book response: Children of God by Mary Doria Russell (1998)

Cover of
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After tearing through Russell's first book, The Sparrow, I tore through it's sequel, Children of God as well. This book seems to be an even more intense meditation on the problem of evil. This may be why this book's pages did not turn as quickly as the first one, which is not to say it's a lesser book, it's just deeper.

Russell still does a good job at imagining the future. For example, everyone in the future in this book uses "ROM tablets" instead of iPads. The Pope in 2096 is a woman. In 2070, the Jesuits are allowed to advocate for birth control.

But the story picks up with recovery of the interstellar rape victim, Emilio Sandoz, and the ongoing question of why would God, if he exists, allow that to happen. Russell spends more time in the Hebrew scriptures in this book looking at all the angles to the problem of evil. Jeremiah comes up, the weeping prophet, who also wonders why God allows awful things to happen to his city and his people before his eyes. She also turns to rabbinic interpretations for explanations. I found this one insightful.

"There's a passage in Deuteronomy - God tells Moses, 'No one can see My face, but I will protect you with My hand until I have passed by you, and then I will remove My hand and you will see My back.' Remember that?"
Emilio nodded, listening.
"Well, I always thought that was physical metaphor," John said, "but, you know - I wonder now if it isn't really about time? Maybe that was God's way of telling us that we can never know His intentions, but as time goes on...we'll understand. We'll see where He was: we'll see His back." p.428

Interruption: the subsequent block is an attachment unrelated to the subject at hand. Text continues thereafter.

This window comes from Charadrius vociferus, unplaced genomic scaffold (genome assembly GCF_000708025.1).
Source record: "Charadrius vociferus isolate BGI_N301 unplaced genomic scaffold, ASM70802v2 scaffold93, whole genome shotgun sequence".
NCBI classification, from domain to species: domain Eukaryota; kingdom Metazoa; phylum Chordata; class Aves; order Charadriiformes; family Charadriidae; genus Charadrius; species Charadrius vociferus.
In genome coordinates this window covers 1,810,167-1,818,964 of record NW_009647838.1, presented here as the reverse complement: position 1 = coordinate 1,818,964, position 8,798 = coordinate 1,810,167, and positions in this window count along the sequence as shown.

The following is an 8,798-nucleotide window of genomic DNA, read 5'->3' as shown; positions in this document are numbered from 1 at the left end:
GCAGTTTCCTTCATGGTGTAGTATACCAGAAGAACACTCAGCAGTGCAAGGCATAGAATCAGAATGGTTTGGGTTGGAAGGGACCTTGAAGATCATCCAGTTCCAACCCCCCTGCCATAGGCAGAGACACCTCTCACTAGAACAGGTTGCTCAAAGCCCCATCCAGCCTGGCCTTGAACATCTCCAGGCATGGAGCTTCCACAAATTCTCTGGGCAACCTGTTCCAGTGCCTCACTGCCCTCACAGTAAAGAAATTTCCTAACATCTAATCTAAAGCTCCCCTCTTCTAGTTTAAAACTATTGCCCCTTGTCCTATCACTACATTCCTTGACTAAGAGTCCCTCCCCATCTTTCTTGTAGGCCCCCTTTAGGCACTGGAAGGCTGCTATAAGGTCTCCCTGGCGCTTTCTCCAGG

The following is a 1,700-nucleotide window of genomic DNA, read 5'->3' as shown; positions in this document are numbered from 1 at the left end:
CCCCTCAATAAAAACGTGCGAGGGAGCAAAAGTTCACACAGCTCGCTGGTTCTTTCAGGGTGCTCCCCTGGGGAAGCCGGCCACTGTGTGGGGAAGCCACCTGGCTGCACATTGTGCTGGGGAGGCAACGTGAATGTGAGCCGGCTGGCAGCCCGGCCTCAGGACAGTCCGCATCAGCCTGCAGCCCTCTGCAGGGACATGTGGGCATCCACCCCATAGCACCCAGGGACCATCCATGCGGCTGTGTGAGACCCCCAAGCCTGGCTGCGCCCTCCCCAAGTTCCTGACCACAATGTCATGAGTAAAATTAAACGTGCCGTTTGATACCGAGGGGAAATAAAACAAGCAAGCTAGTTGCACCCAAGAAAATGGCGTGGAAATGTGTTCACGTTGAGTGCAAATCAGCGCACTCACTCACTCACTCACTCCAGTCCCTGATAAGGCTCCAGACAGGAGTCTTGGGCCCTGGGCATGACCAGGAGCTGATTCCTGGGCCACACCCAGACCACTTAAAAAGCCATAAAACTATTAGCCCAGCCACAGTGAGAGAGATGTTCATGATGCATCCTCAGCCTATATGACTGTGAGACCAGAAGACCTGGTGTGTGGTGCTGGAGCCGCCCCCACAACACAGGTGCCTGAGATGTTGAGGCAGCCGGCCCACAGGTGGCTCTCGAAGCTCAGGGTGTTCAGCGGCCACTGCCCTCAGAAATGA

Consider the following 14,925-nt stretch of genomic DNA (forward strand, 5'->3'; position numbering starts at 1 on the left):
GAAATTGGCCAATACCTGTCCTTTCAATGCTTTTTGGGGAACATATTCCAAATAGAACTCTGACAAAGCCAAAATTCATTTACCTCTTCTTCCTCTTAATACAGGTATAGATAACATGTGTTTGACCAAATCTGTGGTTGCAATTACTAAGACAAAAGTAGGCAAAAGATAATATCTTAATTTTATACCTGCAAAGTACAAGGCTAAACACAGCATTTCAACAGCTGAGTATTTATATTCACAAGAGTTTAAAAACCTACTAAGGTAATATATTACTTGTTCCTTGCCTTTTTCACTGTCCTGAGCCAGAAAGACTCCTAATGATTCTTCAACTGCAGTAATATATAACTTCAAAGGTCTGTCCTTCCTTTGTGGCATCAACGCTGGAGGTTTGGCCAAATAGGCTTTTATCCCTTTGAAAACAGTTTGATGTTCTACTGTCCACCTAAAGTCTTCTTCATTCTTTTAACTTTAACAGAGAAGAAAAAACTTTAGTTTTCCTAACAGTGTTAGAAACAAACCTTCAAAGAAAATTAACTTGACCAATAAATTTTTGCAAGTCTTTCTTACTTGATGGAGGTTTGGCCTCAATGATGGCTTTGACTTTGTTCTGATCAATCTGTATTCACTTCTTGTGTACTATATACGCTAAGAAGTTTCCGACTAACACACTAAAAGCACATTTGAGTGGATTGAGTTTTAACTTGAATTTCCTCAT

She doesn't neglect her Catholic sources either. "Like Saint Teresa said: If that's how God treats His friends, it's no wonder He's got so few of them." p.111 Despite all this religion in the book, it doesn't feel like a sermon, nor does it feel artificial, she is writing about Jesuit priests on a mission to Alpha Centauri after all. The theology comes naturally in the story, which I consider a rare talent. Sadly, she does not expect to write a third book, even at the request of her own son. As I've said before, I don't read many novels. But I do read about evil. I read history, particularly, those historical topics that cover our inhumanity towards each other. I also read theology, particularly the topic of evil. This book is a great intersection between those two genres and certainly provided entertainment like the other two genres do not.
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